We Don' Need No Steenking Radiation Detectorss!

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A couple weeks ago I called Gregory D. Kutz, managing director of forensic audits and special investigations at the U.S. Government Accountability Office, for comment about a short piece I was doing on the GAO's test of border security for radioactive materials. GAO agents supposedly managed to bring in enough material for two "dirty bombs" from both Canada and Mexico using fake documents. I had forgotten about the call, but Kutz got back to me today, and I asked him a couple questions, including how the GAO coordinates such a test with authorities in Canada and Mexico. Our exchange:

GAO: I can't provide any details about that, so I'll just say we do coordinate with Canadian authorities.

Reason: But not Mexican authorities?

GAO: As I said, I'm not going to get into any details.

Reason: Well it sounds strange that you'll only confirm you coordinate with one of the two countries.

GAO: Again, none of that information was in the public version of our report, so I'm not going to comment.

Reason: Wouldn't Mexican officials be upset about this, that you're smuggling radioactive materials across the border without their knowledge?

GAO: I'll let you interpret that however you want, but I'll just say we do not have to coordinate with Mexican authorities.

Anybody have anything that could shed light on this strange situation?

NEXT: That's My Bush, Isn't It?

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  1. Anybody have anything that could shed light on this strange situation?

    What does NAFTA say? Does it say anything about requiring nukular (if the POTUS can say it that way, I can spell it that way) material needing government permission to cross the border, or be subject to an import tariff?

    Maybe they could import parts of it into Mexico for reassembly there for re-export back into the US?

    Perhaps it is something similar to the NSA thing were Bush felt he had the right to eavesdrop on us. What’s good for screwing the geese (Americans)is good for screwing the gander (Mexicans).

  2. If you are a private citizen, never talk to the police.

    If you are a government bureaucrat, never talk to a reporter.

  3. Happy:

    As a long time CSPAN nerd, I think it hardly fair to lay the whole ?Nukuler? thing on Bush. Damn near half of Congress pronounces it the same way. Also Form. Pres Carter was fond of the ?Nukula? verbiage when not concerned with killer bunnies, or sweaters in the White House.

    As for the Mexican Connection here.. Perhaps it is the long noticed facilitation of the Mexican Military, and hence the at LEAST tacit cooperation of the Mexican government in drug smuggling north that accounts for the inability of the U.S to coordinate boarder security concerns with Mexico City.

    AS to the NSA comment.. Only a sub par troll attempt. Try again.

  4. It’s interesting. NRC apparently disagrees with the amount that GAO considered “enough to produce an RDD (dirty bomb).” I’m very curious as to how much, and which material GAO used for their test.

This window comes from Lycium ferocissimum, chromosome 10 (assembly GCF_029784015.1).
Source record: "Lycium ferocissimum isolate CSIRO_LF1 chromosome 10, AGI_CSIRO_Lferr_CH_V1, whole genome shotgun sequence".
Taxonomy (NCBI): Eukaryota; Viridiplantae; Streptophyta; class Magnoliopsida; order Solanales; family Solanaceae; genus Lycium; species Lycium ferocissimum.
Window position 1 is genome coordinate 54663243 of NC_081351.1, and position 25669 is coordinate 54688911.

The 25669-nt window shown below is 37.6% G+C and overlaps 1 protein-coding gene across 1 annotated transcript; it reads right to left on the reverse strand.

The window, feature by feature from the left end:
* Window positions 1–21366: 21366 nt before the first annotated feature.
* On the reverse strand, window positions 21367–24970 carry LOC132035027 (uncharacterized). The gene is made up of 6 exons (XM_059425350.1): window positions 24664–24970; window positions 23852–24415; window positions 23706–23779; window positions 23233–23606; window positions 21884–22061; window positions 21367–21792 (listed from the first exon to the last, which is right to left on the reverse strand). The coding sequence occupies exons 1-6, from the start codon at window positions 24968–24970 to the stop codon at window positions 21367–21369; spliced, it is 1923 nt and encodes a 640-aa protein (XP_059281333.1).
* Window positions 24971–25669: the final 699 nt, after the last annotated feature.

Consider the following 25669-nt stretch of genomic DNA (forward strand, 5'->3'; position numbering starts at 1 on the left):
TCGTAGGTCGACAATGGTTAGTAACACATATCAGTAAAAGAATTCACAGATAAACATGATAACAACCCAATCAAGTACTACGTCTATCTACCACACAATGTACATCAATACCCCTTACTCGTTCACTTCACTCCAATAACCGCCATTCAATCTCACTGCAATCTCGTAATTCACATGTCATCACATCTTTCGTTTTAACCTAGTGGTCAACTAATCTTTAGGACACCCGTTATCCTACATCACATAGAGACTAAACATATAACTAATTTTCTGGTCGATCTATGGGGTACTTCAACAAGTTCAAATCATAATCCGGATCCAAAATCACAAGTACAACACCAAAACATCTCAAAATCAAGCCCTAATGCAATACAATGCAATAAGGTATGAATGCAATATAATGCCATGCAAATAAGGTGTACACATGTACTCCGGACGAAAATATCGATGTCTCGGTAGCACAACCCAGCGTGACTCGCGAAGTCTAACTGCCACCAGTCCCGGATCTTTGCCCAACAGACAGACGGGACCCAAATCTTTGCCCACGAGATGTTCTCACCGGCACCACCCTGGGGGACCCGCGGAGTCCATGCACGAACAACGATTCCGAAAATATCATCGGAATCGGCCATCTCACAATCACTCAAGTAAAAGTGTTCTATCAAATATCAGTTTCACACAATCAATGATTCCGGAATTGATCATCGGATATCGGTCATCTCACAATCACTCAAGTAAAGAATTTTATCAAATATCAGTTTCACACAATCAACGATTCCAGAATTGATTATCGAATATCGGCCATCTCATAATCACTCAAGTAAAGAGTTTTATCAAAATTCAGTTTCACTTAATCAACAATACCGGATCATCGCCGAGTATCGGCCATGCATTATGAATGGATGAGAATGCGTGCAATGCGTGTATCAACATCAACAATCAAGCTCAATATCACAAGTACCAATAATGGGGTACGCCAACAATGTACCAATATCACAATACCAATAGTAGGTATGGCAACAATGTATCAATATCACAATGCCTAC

There’s no telling whether they just bought a bunch of little license-exempt check sources, or whether they bought some serious licensed sources like one would use for metallurgical inspections. I have no idea what they mean about the material chosen by industry for its “strong radioactivity”.

    They also didn’t mention the fact that the “materials of greatest concern” are some of the hardest to look for without neutron detectors.

    At least they have the border guys wearing chirpers. That’s probably a good idea no matter what, but if and only if they give them training on what to do when they go off.

  5. If you are a private citizen, never talk to the police.

    If you are a government bureaucrat, never talk to a reporter.

    Based on most people’s experience with the press, I think you could safely add:

    If you are a private citizen, never talk to a reporter.

  6. It might have something to do with one of the many treaties we have with Mexico.

    http://www.usembassy-mexico.gov/bbf/bftreaties.pdf

    But that’s just a guess.

  7. Funny how even the “Government Accountability Office” ducks accountability…

  8. It might have something to do with one of the many treaties we have with Mexico.

    my guess would be the exact opposite…canada unlike mexico is a NATO member and a stratigic ally…and as such has an agreement governing the transport of radioactive materials.

    Mexico has no such agreement there for no law or tready. What is not explicitly illegal is implicitly legal.

  9. I suspect that Lone Wacko has some thoughts on the matter…

  10. joshua,

    I’m guessing you’re right. If there was a governing treaty, he probably would’ve mentioned it.

    Then again, he may not have wanted to mention the treaty, in case the Mexican gov’t decided that it didn’t like what the U.S. was doing.

    Like I said, I’m just guessing.

  11. Yeah, joe, but he’s not going to post it here because there’s something in the Hit ‘n’ Run blog code that keeps his counter from registering hits to his blog or something.

    Probably the darned Reptoids…

  12. It isn’t necessary to “coordinate” with Mexican officials. You just hand over the bribe and keep going.

  13. Larry A: bribing … uh, I mean “tipping” Federales is coordinating with them, just not in an official way 😉

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